455179 13c Pathway Analysis for the Role of Formate in Electricity Generation By Shewanella Oneidensis MR-1 Using Lactate in Microbial Fuel Cells

Wednesday, November 16, 2016: 12:45 PM
Union Square 14 (Hilton San Francisco Union Square)
Weihua Guo1, Shuai Luo2, Kenneth H. Nealson3, Zhen He2 and Xueyang Feng1, (1)Department of Biological Systems Engineering, Virginia Polytechnic Institute and State University, Blacksburg, VA, (2)Civil and Environmental Engineering, Virginia Polytechnic Institute and State University, Blacksburg, VA, (3)Department of Earth Sciences, University of Southern California, Los Angeles, CA

Microbial fuel cell (MFC) is a promising technology for wastewater treatment. Basically, the microorganisms sticking on the anode of the MFC utilize various organic compounds from the wastewater as the electron donors to generate electricity, while in the meantime removing the organic compounds in the wastewater. The type of electron donors fed into MFCs affects the electrical performance, and mechanistic understanding of such effects is important to optimize the MFC performance. In this study, we used a model organism in MFCs, Shewanella oneidensis MR-1, and 13C pathway analysis to investigate the role of formate in electricity generation and the related microbial metabolism. Our results indicated a synergistic effect of formate and lactate on electricity generation, and extra formate addition on the original lactate resulted in more electrical output than using formate or lactate as a sole electron donor. Based on the 13C tracer analysis, we discovered decoupled cell growth and electricity generation in S. oneidensis MR-1 during co-utilization of lactate and formate (i.e., while the lactate was mainly metabolized to support the cell growth, the formate was oxidized to release electrons for higher electricity generation). To our best knowledge, this is the first time that 13C tracer analysis was applied to study microbial metabolism in MFCs and it was demonstrated to be a valuable tool to understand the metabolic pathways affected by electron donors in the selected electrochemically-active microorganisms.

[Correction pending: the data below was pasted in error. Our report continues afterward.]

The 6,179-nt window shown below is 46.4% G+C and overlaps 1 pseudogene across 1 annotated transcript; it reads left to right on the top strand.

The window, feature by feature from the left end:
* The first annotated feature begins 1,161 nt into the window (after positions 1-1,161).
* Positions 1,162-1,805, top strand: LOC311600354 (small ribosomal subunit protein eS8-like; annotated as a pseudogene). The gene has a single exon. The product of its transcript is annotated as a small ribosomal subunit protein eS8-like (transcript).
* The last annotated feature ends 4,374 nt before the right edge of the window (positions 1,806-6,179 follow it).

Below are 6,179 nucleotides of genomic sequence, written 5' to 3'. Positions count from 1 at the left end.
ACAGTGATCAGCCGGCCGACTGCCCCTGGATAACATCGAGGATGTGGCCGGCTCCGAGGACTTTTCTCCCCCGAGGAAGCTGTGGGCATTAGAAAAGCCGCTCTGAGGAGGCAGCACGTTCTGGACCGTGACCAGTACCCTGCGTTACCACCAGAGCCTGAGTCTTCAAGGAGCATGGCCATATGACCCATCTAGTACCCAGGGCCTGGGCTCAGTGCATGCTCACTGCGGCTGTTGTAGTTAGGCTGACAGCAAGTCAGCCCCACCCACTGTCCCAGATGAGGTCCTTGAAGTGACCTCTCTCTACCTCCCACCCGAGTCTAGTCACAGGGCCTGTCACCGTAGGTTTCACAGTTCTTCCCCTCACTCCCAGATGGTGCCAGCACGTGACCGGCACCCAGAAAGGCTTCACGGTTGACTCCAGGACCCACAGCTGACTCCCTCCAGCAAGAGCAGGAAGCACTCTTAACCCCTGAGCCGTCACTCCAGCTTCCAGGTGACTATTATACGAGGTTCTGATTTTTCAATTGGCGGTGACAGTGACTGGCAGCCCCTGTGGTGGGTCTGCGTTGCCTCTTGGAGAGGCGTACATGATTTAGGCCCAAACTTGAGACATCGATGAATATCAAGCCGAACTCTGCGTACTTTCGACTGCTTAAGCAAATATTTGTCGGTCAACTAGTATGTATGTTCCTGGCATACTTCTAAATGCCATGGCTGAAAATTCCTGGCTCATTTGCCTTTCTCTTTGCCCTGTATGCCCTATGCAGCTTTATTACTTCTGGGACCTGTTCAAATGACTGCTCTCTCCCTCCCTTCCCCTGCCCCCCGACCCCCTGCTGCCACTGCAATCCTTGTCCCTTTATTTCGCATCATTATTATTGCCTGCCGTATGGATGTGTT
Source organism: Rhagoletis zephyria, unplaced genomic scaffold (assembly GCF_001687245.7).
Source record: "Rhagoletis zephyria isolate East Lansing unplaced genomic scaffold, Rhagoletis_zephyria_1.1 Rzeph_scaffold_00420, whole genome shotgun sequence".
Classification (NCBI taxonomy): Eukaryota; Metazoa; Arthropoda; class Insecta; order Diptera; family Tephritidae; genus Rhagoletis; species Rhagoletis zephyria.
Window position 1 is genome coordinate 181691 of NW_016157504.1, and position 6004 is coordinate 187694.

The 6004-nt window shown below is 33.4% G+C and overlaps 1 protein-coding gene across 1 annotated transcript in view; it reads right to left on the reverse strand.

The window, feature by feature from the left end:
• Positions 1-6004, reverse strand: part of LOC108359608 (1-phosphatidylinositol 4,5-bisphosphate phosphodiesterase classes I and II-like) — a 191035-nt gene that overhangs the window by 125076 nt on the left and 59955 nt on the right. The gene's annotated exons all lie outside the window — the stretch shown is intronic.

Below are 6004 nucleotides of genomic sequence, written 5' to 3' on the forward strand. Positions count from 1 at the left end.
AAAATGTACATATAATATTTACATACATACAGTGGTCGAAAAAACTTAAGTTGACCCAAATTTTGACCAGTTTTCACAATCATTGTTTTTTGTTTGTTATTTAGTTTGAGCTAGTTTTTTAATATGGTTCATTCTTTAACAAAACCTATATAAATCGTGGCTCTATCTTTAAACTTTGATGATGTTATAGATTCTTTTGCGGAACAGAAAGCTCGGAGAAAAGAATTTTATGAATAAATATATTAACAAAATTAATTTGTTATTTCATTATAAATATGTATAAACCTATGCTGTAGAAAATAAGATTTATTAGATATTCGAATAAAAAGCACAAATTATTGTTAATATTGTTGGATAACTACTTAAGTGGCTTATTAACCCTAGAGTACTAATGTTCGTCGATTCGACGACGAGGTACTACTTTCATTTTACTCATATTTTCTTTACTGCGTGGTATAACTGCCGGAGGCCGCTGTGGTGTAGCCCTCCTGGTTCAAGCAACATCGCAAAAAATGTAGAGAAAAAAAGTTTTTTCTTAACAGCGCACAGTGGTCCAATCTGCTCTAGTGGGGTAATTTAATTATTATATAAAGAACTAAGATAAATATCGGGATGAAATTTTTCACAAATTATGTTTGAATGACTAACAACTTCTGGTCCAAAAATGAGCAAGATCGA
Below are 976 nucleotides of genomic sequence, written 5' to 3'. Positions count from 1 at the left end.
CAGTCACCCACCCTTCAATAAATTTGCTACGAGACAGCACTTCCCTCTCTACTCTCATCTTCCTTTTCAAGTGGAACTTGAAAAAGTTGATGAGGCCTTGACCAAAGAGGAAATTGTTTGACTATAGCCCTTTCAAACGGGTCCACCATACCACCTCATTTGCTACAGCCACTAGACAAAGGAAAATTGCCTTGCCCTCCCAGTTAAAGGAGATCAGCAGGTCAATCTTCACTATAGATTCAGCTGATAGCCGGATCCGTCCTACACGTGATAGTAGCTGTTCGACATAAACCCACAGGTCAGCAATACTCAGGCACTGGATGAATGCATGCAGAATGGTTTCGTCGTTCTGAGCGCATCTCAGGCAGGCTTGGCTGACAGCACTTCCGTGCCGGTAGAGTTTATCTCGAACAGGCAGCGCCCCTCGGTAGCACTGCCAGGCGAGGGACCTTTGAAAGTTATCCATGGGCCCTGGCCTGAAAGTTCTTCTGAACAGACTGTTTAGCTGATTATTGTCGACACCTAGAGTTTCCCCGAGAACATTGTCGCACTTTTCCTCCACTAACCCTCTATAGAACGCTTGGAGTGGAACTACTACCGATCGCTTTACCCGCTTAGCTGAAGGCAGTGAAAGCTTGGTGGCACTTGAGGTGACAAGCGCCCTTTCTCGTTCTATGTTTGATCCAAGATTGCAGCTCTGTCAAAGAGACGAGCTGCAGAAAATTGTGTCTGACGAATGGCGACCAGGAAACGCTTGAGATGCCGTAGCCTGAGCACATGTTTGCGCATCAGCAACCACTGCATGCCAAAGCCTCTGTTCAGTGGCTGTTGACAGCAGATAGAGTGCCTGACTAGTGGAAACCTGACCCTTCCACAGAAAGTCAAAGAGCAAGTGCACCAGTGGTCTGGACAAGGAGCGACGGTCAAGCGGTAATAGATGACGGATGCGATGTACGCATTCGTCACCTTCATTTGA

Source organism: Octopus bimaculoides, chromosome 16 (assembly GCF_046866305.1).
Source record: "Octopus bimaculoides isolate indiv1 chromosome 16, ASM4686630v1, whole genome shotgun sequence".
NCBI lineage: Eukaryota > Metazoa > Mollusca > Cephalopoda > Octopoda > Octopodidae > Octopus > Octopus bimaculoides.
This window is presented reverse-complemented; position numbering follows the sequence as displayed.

Extended Abstract: File Not Uploaded
See more of this Session: Advanced Treatment for Water Reuse and Recycling II
See more of this Group/Topical: Environmental Division